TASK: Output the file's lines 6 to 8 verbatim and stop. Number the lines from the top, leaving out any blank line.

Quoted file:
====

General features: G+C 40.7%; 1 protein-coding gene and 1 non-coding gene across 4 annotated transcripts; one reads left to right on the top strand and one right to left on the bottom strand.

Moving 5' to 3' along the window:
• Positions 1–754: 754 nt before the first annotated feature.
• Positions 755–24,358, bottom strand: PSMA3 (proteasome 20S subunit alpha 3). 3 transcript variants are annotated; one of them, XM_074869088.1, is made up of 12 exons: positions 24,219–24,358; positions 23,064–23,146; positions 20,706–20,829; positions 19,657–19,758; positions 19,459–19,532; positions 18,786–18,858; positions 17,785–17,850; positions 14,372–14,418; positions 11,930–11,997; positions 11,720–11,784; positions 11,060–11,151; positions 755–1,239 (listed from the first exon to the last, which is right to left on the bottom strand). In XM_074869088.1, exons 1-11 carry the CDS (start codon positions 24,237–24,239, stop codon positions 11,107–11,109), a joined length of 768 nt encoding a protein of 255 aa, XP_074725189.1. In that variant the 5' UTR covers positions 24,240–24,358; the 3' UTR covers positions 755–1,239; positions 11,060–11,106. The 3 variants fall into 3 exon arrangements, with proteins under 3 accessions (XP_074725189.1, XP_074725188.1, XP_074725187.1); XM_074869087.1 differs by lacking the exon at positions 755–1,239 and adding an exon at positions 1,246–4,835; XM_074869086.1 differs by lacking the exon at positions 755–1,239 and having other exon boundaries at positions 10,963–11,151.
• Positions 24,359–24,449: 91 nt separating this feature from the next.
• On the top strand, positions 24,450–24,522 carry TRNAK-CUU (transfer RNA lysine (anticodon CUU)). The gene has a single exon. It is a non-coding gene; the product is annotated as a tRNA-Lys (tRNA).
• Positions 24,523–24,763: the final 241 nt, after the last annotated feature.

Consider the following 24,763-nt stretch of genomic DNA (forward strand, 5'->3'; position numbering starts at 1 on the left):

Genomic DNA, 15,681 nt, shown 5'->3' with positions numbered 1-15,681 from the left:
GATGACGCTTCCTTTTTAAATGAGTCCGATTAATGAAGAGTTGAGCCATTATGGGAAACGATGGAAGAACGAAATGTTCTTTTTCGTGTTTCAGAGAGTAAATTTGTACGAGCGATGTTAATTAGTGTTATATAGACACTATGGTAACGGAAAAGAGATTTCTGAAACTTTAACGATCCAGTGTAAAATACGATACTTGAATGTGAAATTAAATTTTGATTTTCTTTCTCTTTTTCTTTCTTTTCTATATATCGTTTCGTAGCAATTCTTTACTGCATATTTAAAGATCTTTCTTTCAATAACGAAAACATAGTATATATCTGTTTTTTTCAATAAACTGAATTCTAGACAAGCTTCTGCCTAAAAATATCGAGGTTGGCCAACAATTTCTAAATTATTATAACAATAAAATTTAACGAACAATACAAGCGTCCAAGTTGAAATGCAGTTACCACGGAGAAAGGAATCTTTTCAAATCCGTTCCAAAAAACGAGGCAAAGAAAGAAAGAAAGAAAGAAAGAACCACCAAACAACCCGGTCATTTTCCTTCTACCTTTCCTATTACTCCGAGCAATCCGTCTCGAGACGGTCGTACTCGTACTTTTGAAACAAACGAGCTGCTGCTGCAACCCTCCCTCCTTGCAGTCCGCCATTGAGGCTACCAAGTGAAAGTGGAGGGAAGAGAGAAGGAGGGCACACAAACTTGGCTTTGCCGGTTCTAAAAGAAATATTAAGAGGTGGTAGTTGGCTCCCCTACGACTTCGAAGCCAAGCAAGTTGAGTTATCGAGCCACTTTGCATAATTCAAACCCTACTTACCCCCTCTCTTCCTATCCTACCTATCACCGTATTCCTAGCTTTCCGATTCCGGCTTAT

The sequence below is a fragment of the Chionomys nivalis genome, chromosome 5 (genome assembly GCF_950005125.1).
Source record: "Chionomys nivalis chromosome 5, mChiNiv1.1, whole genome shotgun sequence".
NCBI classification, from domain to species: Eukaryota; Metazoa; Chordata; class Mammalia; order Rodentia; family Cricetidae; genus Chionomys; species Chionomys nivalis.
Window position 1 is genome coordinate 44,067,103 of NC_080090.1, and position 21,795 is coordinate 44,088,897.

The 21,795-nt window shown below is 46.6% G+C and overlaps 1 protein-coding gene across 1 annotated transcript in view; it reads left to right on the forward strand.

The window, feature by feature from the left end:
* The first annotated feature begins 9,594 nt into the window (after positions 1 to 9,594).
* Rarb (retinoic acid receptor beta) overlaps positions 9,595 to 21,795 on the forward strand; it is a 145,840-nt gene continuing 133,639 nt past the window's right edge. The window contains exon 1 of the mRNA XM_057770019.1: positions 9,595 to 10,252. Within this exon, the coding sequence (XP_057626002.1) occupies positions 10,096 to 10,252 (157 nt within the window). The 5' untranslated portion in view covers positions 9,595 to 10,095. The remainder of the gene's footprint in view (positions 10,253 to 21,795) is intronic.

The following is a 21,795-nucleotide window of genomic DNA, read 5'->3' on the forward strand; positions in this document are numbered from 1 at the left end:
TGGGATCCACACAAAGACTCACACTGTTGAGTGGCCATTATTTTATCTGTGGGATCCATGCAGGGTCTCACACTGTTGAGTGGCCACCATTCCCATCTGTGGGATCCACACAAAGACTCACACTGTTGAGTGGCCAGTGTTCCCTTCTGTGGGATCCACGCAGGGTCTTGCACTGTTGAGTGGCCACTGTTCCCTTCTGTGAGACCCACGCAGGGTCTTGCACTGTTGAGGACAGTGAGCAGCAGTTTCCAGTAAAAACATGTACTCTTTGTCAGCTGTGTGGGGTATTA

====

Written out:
• On the top strand, positions 24,450–24,522 carry TRNAK-CUU (transfer RNA lysine (anticodon CUU)). The gene has a single exon. It is a non-coding gene; the product is annotated as a tRNA-Lys (tRNA).
• Positions 24,523–24,763: the final 241 nt, after the last annotated feature.

Consider the following 24,763-nt stretch of genomic DNA (forward strand, 5'->3'; position numbering starts at 1 on the left):